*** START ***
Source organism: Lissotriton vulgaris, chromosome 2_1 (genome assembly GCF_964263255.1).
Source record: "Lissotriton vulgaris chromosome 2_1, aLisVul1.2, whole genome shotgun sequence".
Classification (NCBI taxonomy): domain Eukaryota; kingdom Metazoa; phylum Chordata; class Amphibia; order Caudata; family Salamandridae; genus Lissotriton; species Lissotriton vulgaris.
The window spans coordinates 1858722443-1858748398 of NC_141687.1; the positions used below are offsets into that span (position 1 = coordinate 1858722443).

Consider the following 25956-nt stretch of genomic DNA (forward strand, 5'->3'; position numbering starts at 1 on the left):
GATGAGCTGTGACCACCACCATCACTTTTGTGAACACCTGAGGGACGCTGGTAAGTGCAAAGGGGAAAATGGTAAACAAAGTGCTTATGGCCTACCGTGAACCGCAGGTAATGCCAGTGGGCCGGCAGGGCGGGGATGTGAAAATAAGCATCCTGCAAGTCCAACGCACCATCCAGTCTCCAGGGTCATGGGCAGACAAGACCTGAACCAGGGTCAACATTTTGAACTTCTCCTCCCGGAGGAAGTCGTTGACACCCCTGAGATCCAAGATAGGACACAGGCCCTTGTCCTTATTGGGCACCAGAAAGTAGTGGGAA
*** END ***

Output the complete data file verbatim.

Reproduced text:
Source organism: Lissotriton vulgaris, chromosome 2_1 (genome assembly GCF_964263255.1).
Source record: "Lissotriton vulgaris chromosome 2_1, aLisVul1.2, whole genome shotgun sequence".
Classification (NCBI taxonomy): domain Eukaryota; kingdom Metazoa; phylum Chordata; class Amphibia; order Caudata; family Salamandridae; genus Lissotriton; species Lissotriton vulgaris.
The window spans coordinates 1858722443-1858748398 of NC_141687.1; the positions used below are offsets into that span (position 1 = coordinate 1858722443).

Consider the following 25956-nt stretch of genomic DNA (forward strand, 5'->3'; position numbering starts at 1 on the left):
GATGAGCTGTGACCACCACCATCACTTTTGTGAACACCTGAGGGACGCTGGTAAGTGCAAAGGGGAAAATGGTAAACAAAGTGCTTATGGCCTACCGTGAACCGCAGGTAATGCCAGTGGGCCGGCAGGGCGGGGATGTGAAAATAAGCATCCTGCAAGTCCAACGCACCATCCAGTCTCCAGGGTCATGGGCAGACAAGACCTGAACCAGGGTCAACATTTTGAACTTCTCCTCCCGGAGGAAGTCGTTGACACCCCTGAGATCCAAGATAGGACACAGGCCCTTGTCCTTATTGGGCACCAGAAAGTAGTGGGAA